The Denver Broncos have a lot of competition at safety behind their two starters. Where does rookie Jamar Johnson fit into that?
The Denver Broncos put an emphasis on the secondary in the 2021 NFL Draft when they used four of their ten selections on cornerbacks and safeties. In the fifth round, they drafted Jamar Johnson out of Indiana.
Jamar Johnson’s profile
Weight: 197 lbs
Age: 21 years old
In his first season, Johnson figures to compete for playing time on special teams and the back up spots behind Justin Simmons and Kareem Jackson.
His pre-draft profile from Lance Zierlein pegged Johnson as a third or fourth round talent, so the good here is Denver snagged him in the fifth round. Zierlein believes Johnson’s high football IQ makes gives him a strong upside as a future NFL starter.
Given that pre-draft analysis and what we’ve heard through the early part of OTA’s, that upside does appear to have some basis in reality.
Johnson has already proven he has a nose for the football. This week he was able to intercept Teddy Bridgewater, which has so far been the only blemish to Bridgewater’s excellent start to Denver’s quarterback competition.
It’s in the story. He did in 7 on 7. Threw pick to rookie Jamar Johnson. Bad pass. Did not turn ball over in 11 on 11. Lock had two turnovers and nearly had two other passes picked. It was one day in June. But there you go https://t.co/ShMPRf8sij
— Troy Renck (@TroyRenck) June 7, 2021
Johnson’s stated goal is to deny every single reception that comes to his area. It’s a lofty and probably unattainable goal, but you definitely like to see that kind of mentality.
“I take pride in the ball in general,” Johnson said in May. “That’s the most important thing as a DB. You’re supposed to go in there and not allow a single catch. If anything touches my hands, I’m trying to come down with a pick.”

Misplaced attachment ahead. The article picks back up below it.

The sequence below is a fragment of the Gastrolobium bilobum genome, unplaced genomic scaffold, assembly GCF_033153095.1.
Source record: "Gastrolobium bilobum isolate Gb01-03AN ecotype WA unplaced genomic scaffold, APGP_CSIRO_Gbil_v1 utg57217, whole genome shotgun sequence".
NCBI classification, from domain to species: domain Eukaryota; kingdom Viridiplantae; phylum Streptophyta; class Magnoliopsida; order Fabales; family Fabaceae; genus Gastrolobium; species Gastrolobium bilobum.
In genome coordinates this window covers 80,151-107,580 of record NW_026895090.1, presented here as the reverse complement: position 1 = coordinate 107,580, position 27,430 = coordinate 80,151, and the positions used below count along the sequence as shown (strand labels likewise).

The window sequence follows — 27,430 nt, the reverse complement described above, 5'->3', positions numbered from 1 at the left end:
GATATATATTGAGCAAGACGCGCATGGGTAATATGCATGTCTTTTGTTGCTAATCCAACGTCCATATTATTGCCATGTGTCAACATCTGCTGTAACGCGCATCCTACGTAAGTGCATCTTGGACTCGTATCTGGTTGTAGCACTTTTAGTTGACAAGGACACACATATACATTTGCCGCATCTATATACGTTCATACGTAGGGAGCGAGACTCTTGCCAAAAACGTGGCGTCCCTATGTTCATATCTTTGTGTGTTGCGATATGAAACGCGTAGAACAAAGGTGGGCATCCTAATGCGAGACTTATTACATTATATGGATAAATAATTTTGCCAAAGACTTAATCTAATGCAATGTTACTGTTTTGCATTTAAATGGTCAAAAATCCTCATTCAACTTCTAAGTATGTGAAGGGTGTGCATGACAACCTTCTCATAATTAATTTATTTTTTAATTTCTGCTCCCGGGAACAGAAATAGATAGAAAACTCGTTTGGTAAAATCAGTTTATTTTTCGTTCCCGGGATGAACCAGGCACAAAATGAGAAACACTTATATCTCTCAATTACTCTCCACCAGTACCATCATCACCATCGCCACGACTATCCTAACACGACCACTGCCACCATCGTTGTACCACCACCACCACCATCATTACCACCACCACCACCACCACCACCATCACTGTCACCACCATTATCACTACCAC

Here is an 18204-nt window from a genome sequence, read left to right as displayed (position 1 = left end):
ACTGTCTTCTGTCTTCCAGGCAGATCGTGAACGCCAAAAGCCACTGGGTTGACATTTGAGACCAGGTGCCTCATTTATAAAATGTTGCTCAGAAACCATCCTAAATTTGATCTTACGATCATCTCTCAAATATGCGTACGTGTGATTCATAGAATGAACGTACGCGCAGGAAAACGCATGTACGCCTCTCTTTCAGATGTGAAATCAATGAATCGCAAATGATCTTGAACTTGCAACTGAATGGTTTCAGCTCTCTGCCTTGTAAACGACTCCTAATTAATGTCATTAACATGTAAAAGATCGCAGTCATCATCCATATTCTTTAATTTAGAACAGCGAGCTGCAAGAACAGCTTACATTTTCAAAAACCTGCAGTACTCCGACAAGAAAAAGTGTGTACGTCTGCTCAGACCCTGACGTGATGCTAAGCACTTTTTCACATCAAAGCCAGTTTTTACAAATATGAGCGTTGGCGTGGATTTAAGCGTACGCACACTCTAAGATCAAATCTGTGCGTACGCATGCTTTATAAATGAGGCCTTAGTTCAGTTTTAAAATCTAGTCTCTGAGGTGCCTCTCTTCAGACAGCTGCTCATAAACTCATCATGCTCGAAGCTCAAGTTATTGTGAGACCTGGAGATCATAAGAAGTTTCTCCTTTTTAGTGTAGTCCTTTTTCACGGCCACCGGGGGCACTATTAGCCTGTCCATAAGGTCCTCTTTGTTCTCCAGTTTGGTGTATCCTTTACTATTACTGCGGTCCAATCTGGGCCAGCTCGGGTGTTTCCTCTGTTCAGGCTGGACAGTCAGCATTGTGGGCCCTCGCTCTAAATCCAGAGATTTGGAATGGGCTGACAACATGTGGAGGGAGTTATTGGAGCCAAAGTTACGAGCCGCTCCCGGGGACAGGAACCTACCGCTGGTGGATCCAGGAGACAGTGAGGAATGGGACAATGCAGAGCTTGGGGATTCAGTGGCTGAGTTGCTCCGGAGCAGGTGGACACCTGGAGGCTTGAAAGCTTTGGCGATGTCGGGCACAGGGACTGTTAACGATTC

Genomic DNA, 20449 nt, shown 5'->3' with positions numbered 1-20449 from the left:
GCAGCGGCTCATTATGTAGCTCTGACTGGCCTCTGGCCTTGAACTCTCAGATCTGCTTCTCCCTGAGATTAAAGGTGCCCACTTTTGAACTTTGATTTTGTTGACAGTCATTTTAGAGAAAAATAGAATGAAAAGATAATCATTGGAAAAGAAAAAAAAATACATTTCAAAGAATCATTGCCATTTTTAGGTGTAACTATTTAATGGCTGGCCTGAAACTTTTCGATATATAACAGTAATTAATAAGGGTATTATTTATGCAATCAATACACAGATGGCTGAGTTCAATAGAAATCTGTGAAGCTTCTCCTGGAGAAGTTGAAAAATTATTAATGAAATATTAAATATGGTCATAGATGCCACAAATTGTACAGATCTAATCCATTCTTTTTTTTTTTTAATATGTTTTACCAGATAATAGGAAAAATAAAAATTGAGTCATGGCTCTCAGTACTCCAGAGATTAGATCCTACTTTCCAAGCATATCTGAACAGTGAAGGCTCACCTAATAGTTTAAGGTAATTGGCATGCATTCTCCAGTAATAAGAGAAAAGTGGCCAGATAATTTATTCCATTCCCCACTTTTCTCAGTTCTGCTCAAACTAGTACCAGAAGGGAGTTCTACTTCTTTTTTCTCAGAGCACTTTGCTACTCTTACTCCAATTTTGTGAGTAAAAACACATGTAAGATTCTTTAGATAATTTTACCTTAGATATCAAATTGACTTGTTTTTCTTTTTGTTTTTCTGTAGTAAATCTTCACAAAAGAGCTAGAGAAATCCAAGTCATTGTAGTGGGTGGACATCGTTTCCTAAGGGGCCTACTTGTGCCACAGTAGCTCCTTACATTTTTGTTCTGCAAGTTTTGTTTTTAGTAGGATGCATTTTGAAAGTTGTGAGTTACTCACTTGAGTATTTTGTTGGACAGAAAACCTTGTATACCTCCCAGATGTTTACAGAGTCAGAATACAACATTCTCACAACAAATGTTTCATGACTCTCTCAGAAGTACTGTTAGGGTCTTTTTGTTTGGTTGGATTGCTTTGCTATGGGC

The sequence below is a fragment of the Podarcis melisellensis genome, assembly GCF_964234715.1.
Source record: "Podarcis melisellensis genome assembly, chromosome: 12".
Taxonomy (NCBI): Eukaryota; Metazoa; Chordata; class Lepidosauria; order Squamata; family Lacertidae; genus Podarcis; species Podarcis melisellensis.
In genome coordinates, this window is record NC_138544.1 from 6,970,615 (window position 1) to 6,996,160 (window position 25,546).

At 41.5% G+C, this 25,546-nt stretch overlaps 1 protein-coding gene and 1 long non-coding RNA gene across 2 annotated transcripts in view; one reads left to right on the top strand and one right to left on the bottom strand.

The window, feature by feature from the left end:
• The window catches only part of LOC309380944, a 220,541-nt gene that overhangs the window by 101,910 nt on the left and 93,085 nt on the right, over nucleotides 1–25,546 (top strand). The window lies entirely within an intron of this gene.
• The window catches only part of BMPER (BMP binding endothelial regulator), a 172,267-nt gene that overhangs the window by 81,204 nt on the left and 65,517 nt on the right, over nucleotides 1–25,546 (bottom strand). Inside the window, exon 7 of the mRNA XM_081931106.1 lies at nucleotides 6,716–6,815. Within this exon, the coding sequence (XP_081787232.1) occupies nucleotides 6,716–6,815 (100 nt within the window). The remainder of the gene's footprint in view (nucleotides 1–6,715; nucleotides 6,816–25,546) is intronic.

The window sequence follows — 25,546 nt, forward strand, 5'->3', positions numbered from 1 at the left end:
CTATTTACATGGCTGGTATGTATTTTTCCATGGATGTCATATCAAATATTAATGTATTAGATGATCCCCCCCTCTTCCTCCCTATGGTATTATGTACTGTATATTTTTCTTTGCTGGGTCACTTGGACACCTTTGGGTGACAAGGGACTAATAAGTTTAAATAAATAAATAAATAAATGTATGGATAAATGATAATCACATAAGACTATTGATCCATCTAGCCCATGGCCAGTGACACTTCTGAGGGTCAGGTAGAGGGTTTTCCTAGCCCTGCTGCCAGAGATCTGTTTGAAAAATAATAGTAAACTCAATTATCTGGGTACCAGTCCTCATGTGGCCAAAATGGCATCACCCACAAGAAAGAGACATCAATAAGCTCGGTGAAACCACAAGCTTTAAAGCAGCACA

While his coverage abilities is what got him drafted, he’ll need to work on his tackling and run support at the NFL level. The good news is he was drafted by the Broncos and the Broncos have Vic Fangio. If there was ever a coach in today’s NFL who focuses on those fundamentals it is Vic Fangio.
“He’s fit in [well],” Head Coach Vic Fangio said last week. “He’s doing good learning. We expect a lot out of the safeties from a mental standpoint, both from before the ball is snapped and after the ball is snapped. I think he’s done good in picking up what we’re doing. By no means is he where he needs to be, but I think I he’s having a nice, logical progression in that regard. I don’t remember saying he was a ballhawk, but that would be good if he was. We need him to make sure he’s a ball-carrier-tackling ballhawk, too. That’s where the big difference is going to be. He needs to tackle better than he did in college this past year.”
You can see from Fangio’s comments here that is well aware of where Johnson needs to improve and work to get better. I think Jamar Johnson landed in the perfect place to build an NFL starter-type career.
Being that there is a significant talent drop off behind the Broncos’ two starting safeties, the chances for Johnson to impress and earn a 53-man roster spot is high this season. Eventually, I’d love to see him get playing time as a nickel safety. It’s a spot the Broncos need someone to fill in the way Will Parks did.
As for 2021, I believe Johnson will make the final 53-man roster and be a contributor on special teams. Beyond 2021, he has real potential to be a significant producer on the Broncos defense.